All right. Now, we’re going to be discussing abdominal pain.
And first, I want to discuss some general principles about the approach to abdominal pain
because it’s such a broad subject.
So, really, I like to think of abdominal pain as splitting into three separate categories.
First is upper gastrointestinal disorders.
Next is lower gastrointestinal disorders.
And then there's another group of non-gastrointestinal disorders that can also cause abdominal pain.
So, in upper GI,
the common things I think about
include gastroesophageal reflux disease,
gastric or duodenal ulcers,
biliary colic, pancreatitis and malignancy.
For lower GI, different here.
Now, we’re getting more into functional bowel disorders.
Inflammatory bowel disease, that may be upper GI too,
but most types of inflammatory bowel disease are noted to be lower GI.
Diverticulosis, really common as you get older.
Mechanical obstruction, less common, but can be an emergency.
Of course, malignancy.
And of course, appendicitis and other emergency as well.
And then, if it doesn't quite fit into one of these two categories,
it's not just about the gastrointestinal system, right?
So, the genitourinary system.
I think that kidney stones can be the great pretender.
They can mimic a bunch of different conditions and are often missed.
Urinary tract infections and pyelonephritis, less so.
That's a little bit more straightforward.
Similarly, reproductive disorders, particularly among women,
such as endometriosis, ovarian cysts or fibroids,
really common disorders that can promote abdominal pain.
Usually more of a typical pattern that you might see with a gynecological condition,
but not always, and certainly can be mistaken for some of those lower GI problems too.
Also, certainly, women can have both disorders at once as well.
And of course, think about malignancy as well.
And that’s typically going to be malignancy of the reproductive tract.
Rarely chest structures can promote pain in the upper abdomen which might even radiate to the level of the umbilicus.
Myocardial infarction and pneumonia/empyema can possibly present this way.
So, here are some tricks to help differentiate abdominal pain.
First of all, you’re going to look at demographic factors.
If they are using a lot of alcohol and smoking and caffeine,
lot of risk factors there for upper GI disorders, in particular,
things like ulcers and gastritis and GERD.
In terms of past medical history,
many times, this isn’t the first time the patient has had abdominal pain.
So, really going back, maybe it was 14 years ago,
but they did have an ulcer diagnosed under endoscopy because it was bleeding.
Also surgical history becomes very, very important for these patients.
I find patients, even among those who have had laparoscopic surgery,
it never is quite the same.
And every now and then, you just move a certain way and you get a tug
from that laparoscopic cholecystectomy or appendectomy scar that you have,
and that's not that unusual.
That's why surgeries are very important.
And medications that can promote - some medications promote abdominal pain directly.
Many are constipating, I think of opioids.
Medications like NSAIDs can promote ulcers and bleeding.
So, taking a good complete history with the specific areas of focus is important.
The physical examination, unlike that history, is probably less helpful overall
because it may be that they are, say,
tender in the epigastrium, and so you think,
well, it could be more of a gastritis, a pancreatitis.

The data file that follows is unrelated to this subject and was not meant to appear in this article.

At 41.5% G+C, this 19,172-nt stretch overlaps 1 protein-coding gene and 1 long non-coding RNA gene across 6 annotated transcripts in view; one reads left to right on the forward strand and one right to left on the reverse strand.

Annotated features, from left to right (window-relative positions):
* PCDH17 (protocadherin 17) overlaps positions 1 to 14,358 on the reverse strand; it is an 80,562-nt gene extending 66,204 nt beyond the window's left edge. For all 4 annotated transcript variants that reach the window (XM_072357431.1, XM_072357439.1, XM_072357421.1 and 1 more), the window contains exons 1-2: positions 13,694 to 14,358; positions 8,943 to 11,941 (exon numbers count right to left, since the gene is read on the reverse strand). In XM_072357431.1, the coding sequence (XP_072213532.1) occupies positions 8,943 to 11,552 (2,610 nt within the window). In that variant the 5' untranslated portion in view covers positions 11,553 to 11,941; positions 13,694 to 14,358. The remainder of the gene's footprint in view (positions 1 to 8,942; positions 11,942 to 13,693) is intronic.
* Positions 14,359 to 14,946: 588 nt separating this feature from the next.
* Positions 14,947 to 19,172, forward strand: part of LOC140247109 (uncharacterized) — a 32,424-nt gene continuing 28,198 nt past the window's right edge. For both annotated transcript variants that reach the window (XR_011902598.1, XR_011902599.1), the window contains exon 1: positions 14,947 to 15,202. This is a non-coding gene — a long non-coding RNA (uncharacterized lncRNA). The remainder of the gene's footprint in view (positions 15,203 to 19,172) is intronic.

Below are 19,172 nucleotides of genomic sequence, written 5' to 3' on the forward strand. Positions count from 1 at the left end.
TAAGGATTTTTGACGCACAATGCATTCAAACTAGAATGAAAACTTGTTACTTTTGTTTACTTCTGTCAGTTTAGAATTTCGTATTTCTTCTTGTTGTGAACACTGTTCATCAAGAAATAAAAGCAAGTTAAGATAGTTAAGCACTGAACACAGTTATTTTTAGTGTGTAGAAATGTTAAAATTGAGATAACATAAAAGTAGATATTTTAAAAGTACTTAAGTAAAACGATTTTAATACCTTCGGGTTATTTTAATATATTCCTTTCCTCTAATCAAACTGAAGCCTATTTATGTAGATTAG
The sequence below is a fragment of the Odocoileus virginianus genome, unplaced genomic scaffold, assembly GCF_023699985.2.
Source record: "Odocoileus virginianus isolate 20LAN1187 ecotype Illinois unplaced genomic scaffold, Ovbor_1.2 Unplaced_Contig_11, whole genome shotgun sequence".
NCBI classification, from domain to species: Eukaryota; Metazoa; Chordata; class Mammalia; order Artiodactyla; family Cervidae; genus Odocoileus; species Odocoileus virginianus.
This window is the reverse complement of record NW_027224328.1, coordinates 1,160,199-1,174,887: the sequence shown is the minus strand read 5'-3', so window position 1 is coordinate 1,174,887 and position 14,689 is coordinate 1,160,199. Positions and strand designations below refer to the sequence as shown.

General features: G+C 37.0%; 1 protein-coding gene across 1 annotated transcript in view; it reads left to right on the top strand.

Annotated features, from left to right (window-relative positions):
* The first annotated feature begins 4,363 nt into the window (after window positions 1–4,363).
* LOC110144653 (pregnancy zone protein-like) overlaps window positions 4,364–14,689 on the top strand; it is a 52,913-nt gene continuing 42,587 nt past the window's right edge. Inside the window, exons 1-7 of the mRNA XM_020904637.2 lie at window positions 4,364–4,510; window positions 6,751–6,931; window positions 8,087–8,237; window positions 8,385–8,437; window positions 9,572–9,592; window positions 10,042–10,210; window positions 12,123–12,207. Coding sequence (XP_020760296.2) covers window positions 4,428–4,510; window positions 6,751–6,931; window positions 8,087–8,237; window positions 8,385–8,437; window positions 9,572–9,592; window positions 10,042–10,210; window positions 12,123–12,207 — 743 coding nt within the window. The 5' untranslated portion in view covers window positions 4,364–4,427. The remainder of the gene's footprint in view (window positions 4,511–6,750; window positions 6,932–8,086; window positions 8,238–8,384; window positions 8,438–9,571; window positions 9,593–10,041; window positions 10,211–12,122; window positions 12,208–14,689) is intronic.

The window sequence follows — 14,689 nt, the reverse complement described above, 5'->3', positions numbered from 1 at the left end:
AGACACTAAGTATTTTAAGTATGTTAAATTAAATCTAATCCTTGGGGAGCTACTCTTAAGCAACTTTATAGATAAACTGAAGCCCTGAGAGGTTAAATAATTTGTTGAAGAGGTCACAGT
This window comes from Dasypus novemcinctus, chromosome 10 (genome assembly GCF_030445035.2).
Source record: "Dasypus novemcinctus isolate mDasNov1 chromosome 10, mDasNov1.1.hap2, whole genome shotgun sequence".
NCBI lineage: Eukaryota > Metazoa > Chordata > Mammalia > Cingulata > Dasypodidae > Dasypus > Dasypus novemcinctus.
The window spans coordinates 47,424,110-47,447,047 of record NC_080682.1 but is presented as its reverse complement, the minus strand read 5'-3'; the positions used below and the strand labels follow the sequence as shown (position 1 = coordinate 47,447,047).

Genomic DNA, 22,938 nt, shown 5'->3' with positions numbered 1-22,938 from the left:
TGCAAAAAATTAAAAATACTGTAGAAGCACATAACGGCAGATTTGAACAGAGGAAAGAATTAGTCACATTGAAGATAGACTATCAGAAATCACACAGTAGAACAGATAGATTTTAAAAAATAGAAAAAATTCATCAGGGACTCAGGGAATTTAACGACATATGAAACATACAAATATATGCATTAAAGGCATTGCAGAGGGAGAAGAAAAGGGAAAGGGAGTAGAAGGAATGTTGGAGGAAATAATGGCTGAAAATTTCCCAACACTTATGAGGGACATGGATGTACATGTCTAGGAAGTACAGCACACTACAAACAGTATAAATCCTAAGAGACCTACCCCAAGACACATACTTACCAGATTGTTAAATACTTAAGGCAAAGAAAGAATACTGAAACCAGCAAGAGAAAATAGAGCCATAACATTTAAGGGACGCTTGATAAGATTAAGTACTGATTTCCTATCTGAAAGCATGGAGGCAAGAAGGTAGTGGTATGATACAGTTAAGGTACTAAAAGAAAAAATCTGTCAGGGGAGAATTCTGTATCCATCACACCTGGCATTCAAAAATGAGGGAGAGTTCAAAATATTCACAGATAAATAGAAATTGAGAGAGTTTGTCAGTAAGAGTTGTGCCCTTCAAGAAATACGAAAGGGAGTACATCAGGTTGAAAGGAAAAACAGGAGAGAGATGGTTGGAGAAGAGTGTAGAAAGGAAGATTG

But just remember that a good percentage of cases of biliary colic
present with epigastric pain too.
And so, it really comes down to the history.
And then let's discuss labs and imaging.
So, in general,
the broad labs, like a CBC,
a complete blood count may not be very helpful.
It’s better to target certain things.
So, if I'm really worried about a patient with epigastric pain and a long history of drinking,
certainly a lipase would be indicated.
A patient with potential biliary colic, I’m going to check liver enzymes.
And I almost always wound up examining the liver and kidney function among these patients.
It's just part of the routine.
But, yeah, do try to focus your laboratory evaluation.
As in everything, broadly hunting doesn't necessarily get you closer to a strong diagnosis
and can bring up a bunch of other disorders
that have nothing to do with the reason you're examining the patient in the first place.
And in terms of imaging,
I don't think that most patients need just plain radiography.
Those with suspected bowel obstruction certainly can benefit.
That's a very small percentage of ambulatory patients.
Ultrasound is a great tool.
Generally has less complications versus CT and it’s actually superior,
as you probably know,
for biliary tract as well as imaging of the reproductive system.
No radiation, so it's a superior thing often to start with before necessarily going to CT scanning.
And then finally, regarding imaging,
sometimes I can use abdominal symptoms as a means to an end,
which is completing just general screening exam.
So, patients who are having inferior abdominal pain,
and it’s like, well, I did recommend a colonoscopy for you for the past couple of years,
maybe it’s time to think about that now because
it's the gold standard for diagnosing diverticulosis
if there is a - if there is a colon cancer, it’s going to find it.
Same thing with cervical cancer screening.
Now, do I think the abdominal pain is due to a cervical lesion or cervical cancer that we haven’t found?
But I am going to be doing a GYN exam anyway,
So, therefore, checking for cervical cancer at the same time can get two needs done.
It gets the patient evaluated, as they should be, for their pain.
Also, it's a chance to complete that cervical cancer screening, get them up to date.
So, that's just general principles.
We are going to be talking about applications
and I look forward to doing that next using some cases that you can think about as we go through.